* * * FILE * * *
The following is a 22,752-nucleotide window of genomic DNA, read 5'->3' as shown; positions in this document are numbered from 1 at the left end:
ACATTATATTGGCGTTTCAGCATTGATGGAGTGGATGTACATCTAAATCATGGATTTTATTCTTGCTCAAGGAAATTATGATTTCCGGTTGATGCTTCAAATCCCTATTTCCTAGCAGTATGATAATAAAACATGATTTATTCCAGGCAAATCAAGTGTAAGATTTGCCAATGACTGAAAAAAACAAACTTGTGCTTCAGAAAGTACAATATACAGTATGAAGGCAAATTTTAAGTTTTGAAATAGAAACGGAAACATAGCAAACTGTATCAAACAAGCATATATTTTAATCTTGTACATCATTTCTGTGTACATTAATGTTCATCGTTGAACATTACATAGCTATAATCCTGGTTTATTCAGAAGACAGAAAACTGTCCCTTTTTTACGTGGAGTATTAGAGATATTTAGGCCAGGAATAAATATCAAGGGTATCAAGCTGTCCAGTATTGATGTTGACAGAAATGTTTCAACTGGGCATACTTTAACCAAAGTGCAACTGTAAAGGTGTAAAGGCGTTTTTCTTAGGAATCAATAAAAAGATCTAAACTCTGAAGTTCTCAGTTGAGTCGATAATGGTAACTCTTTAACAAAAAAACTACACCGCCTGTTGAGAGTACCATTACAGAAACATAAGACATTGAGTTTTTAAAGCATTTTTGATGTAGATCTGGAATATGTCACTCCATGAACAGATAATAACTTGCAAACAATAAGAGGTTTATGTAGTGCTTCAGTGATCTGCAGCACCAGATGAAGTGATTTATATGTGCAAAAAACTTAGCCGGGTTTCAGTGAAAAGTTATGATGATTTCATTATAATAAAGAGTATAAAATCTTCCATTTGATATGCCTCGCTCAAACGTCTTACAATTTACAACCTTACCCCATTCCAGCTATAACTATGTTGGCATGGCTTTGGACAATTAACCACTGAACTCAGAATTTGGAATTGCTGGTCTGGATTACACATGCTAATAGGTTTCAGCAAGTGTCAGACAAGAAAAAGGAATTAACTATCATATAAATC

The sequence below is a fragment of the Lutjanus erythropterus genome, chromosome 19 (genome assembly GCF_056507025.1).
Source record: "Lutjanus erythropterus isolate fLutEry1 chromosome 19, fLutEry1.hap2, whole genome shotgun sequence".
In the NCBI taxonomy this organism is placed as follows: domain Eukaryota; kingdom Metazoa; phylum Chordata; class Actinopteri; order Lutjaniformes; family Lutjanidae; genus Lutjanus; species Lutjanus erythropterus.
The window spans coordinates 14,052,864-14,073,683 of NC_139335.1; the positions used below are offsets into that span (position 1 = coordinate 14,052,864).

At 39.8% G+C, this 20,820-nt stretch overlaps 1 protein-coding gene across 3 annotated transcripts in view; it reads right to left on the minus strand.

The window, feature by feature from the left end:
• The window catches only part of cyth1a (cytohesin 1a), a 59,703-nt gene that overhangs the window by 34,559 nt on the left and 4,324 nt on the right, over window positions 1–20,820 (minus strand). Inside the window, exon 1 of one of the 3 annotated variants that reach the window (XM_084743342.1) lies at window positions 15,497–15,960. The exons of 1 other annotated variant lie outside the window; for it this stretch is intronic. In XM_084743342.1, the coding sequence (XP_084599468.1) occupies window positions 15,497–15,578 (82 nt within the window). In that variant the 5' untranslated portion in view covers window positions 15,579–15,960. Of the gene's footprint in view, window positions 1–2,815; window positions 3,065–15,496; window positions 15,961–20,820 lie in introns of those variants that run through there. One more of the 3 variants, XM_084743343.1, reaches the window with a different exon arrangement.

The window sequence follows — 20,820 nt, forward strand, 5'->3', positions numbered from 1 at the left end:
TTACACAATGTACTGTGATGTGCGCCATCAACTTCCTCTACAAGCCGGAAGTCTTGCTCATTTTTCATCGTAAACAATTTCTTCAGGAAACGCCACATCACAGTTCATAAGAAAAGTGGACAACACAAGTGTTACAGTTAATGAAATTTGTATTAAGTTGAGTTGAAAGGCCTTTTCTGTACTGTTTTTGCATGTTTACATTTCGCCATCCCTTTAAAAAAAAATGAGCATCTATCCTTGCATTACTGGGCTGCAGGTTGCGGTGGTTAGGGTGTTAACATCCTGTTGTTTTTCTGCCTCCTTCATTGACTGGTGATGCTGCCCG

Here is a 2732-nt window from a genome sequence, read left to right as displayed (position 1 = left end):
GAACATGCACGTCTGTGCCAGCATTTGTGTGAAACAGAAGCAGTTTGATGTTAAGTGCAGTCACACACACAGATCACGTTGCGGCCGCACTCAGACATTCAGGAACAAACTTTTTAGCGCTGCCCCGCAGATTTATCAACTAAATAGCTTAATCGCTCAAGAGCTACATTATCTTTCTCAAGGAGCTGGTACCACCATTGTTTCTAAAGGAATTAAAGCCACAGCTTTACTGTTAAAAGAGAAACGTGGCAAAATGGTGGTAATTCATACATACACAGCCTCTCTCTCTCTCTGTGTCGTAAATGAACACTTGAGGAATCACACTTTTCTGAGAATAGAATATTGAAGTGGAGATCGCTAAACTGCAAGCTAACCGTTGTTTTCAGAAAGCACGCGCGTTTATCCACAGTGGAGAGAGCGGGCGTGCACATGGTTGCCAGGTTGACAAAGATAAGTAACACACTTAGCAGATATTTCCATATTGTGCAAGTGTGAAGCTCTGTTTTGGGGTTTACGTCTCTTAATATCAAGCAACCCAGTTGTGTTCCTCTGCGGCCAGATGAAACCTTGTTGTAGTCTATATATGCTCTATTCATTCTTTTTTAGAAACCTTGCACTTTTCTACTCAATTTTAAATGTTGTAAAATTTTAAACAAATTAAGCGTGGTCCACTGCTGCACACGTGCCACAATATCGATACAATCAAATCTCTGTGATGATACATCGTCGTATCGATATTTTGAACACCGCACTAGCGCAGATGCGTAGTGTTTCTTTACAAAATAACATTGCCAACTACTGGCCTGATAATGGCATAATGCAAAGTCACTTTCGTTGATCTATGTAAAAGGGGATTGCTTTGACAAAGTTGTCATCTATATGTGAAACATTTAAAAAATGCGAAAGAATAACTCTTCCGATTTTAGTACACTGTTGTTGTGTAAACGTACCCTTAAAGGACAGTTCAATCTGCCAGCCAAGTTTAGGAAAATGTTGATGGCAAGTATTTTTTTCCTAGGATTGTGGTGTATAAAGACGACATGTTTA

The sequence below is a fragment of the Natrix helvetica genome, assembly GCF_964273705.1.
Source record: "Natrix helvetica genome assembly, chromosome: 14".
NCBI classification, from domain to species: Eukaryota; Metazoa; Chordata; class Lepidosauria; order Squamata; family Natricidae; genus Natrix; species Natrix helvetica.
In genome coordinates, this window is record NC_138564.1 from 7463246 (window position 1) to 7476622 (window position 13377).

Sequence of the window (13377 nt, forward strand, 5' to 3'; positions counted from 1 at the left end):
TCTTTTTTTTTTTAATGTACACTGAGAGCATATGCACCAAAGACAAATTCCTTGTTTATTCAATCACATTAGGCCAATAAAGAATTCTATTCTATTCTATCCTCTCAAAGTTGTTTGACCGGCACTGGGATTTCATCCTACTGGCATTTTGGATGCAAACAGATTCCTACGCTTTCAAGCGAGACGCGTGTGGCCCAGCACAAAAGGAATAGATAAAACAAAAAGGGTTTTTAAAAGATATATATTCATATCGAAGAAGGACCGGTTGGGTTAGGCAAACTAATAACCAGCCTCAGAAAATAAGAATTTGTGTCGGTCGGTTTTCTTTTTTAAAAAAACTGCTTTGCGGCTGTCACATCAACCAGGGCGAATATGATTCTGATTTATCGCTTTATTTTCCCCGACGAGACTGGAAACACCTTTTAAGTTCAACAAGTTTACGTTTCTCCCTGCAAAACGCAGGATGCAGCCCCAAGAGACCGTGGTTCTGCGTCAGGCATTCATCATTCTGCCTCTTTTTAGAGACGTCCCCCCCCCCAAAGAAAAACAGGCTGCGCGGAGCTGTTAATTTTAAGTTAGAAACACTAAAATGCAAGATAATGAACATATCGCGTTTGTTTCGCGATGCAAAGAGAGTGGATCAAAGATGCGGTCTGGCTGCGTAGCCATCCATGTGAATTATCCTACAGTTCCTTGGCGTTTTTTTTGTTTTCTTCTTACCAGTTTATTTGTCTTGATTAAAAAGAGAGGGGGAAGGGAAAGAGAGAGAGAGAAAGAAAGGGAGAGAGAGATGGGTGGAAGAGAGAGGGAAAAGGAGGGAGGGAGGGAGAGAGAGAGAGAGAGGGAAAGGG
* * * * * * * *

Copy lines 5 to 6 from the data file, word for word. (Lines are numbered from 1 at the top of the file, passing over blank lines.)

In the NCBI taxonomy this organism is placed as follows: domain Eukaryota; kingdom Metazoa; phylum Chordata; class Actinopteri; order Lutjaniformes; family Lutjanidae; genus Lutjanus; species Lutjanus erythropterus.
The window spans coordinates 14,052,864-14,073,683 of NC_139335.1; the positions used below are offsets into that span (position 1 = coordinate 14,052,864).